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Cuisine in Mauritius
 
 
 

Mauritius is a paradise for the senses, not only for the eyes with its beautiful landscape, but also for the palate. Gastronomes will find a variety of flavours and aromas inherited from the different migrations through its history. Culinary traditions from France, India, China and Africa, the best-known and appreciated cuisines in the world, have been passed on through generations.

During the 19th century, after the abolition of slavery, Indian workers who migrated to Mauritius brought their cuisine with them. Those indentured labourers came from different parts of India, each with their own culinary tradition, depending on the region.

The end of the 19th century saw the arrival of Chinese migrants, who came mostly from the south-eastern part of China.

Along the years, each community has adapted and mixed each other's cuisine to their liking.

Mauritius has had strong ties with French culture throughout its history and was left with a very French "savoir vivre". The popularity of French dishes like the daube, civet de lièvre or coq au vin served with good wine show the prevalence of French culture in Mauritius even today. As years passed by, some have been adapted to the more exotic ingredients of the island to confer some unique flavour.

Depending on the region, rice or a variety of flat bread called chapattis or roti, called farata (paratha) by the local people, is eaten with curries. The extensive use of spices like saffron, cinnamon, cardamom, and cloves and herbs like thyme, basil, and curry leaves are the common ingredients that provide some powerful, yet subtle, flavour. Dhal, a variety of lentil soup, are many and varied according to which type of lentil is used; vegetables, beans, and pickles accompany the dishes. Dholl puri and roti, originally an Indian delicacy have become the fish and chips of Mauritians.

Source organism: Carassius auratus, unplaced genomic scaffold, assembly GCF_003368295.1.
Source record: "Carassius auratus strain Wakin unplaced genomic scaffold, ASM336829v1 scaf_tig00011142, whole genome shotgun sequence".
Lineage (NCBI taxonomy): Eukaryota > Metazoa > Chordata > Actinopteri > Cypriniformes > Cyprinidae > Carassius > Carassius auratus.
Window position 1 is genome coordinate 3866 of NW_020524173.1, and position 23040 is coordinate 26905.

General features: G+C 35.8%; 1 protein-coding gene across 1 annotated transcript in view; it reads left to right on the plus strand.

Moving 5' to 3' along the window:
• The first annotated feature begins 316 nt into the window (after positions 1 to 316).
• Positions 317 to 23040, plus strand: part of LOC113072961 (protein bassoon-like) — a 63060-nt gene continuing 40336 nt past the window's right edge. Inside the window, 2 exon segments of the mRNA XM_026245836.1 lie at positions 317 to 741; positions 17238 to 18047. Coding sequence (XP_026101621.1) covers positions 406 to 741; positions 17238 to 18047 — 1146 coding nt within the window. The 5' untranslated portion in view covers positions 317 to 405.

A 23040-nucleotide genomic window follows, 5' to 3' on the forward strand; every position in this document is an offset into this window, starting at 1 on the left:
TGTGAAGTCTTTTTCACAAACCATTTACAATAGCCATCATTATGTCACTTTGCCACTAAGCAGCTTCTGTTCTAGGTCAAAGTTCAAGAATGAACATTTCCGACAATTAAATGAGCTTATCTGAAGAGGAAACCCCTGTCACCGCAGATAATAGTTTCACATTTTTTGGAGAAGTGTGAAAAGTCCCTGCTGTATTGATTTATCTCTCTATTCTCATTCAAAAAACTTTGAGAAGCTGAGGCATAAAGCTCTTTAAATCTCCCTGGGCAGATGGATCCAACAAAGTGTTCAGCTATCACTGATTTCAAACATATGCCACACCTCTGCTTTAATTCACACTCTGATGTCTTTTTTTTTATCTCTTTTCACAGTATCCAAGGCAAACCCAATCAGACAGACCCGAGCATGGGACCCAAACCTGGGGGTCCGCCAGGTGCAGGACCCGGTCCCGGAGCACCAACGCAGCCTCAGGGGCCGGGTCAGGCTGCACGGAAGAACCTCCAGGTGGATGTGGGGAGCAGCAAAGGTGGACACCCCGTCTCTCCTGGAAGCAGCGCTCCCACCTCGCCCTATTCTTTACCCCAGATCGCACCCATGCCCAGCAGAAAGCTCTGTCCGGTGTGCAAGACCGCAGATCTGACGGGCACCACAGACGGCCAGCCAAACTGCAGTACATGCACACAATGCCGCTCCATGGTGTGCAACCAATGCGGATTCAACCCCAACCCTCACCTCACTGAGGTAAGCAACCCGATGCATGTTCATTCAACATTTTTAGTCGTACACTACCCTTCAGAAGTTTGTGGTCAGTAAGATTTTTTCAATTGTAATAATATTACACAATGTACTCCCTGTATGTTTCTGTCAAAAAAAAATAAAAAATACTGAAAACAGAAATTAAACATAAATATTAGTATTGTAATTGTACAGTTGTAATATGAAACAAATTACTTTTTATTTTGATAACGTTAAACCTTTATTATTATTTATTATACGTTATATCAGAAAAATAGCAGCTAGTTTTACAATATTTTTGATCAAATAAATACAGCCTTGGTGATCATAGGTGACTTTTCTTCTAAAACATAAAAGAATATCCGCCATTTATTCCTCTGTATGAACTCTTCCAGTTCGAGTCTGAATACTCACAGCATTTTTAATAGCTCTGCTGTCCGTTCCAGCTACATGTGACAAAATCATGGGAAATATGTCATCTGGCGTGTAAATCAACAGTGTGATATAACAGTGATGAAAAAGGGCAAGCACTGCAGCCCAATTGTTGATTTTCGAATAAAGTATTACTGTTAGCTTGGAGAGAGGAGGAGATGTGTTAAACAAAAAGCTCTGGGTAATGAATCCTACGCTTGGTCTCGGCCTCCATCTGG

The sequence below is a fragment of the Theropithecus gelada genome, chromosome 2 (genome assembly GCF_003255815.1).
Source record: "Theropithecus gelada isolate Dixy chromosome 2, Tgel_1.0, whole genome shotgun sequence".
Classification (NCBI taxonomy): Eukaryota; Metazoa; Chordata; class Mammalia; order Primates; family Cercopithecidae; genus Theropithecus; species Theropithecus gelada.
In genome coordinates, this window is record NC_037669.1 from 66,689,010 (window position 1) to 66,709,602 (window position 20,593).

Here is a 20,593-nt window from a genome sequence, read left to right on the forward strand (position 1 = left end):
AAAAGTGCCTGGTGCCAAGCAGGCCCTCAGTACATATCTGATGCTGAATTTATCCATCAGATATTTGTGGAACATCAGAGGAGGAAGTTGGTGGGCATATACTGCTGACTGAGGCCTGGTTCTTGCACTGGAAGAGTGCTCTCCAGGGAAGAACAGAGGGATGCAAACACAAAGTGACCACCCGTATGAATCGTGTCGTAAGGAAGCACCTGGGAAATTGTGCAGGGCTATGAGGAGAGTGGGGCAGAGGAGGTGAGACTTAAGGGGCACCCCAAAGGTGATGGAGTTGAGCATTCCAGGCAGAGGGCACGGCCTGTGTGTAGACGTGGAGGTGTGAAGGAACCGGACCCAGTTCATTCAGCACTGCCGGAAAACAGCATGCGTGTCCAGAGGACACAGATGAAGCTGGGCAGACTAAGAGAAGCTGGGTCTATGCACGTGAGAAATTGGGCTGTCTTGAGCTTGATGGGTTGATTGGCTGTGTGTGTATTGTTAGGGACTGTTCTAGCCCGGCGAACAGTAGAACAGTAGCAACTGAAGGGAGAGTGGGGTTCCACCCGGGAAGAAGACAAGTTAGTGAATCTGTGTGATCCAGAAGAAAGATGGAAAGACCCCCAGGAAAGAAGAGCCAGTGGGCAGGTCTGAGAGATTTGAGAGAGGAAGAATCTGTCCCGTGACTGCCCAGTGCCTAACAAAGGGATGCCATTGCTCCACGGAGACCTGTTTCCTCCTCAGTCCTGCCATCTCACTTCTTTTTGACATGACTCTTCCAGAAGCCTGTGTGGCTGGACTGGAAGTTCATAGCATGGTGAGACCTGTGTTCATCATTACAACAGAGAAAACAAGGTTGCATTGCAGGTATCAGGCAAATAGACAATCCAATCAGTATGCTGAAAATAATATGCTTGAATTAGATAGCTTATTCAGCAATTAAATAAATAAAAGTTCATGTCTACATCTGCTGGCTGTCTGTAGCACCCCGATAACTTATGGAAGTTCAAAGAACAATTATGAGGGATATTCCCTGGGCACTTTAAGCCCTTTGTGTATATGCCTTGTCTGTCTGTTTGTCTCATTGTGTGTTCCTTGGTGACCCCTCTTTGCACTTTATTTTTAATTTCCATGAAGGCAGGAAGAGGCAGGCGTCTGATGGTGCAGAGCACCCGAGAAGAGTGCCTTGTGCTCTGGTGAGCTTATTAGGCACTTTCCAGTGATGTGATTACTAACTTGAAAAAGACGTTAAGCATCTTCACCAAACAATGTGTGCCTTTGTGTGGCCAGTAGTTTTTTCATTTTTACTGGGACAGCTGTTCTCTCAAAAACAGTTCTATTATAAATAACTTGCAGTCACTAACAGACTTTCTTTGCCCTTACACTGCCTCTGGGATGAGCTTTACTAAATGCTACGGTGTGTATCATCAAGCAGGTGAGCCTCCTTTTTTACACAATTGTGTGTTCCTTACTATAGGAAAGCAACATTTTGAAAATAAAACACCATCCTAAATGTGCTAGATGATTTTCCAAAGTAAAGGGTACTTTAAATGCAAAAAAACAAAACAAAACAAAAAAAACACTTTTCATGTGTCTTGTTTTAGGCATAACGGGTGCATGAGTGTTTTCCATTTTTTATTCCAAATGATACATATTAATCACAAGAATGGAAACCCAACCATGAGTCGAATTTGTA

Biryani from Mughal origins is a dish expertly prepared by the Muslim community, with meat mixed with spiced rice and potatoes.

You can buy many snacks on the streets of Mauritius including the famous gateaux piments (a variant of the Indian vadai; literally, chilli cakes), and vegetable or meat samosas (puffs), along with octopus curry in bread. The tomato and onion based dish called rougaille is a variation of the French ragoût. The dish usually consists of meat or seafood and all Mauritians eat this dish often if not daily.

Mauritians have a sweet tooth and make many types of gateaux, as they are called. The cakes vary and you can find cakes very much like at home and others similar to Indian sweets like gulab jamun and rasgulla among many others.

The production of rum is common throughout the island. Sugar cane was first introduced on the island when the Dutch colonised it in 1638. Even then, the propensity of making rum out of sugar cane was strongly recognised. Sugar cane was mainly cultivated for the production of "arrack", a precursor to rum. Only much later, after almost 60 years, the first proper sugar was produced. However, it was during the French and English administration that sugar production was fully exploited, which considerably contributed to the economical development of the island. It was Pierre Charles François Harel who in 1850 initially proposed the concept of local distillation of rum in Mauritius. In part due to his efforts, Mauritius today houses three distilleries (Grays, Medine and St Aubin) and is in the process of opening an additional three.

 

 
 

 



 


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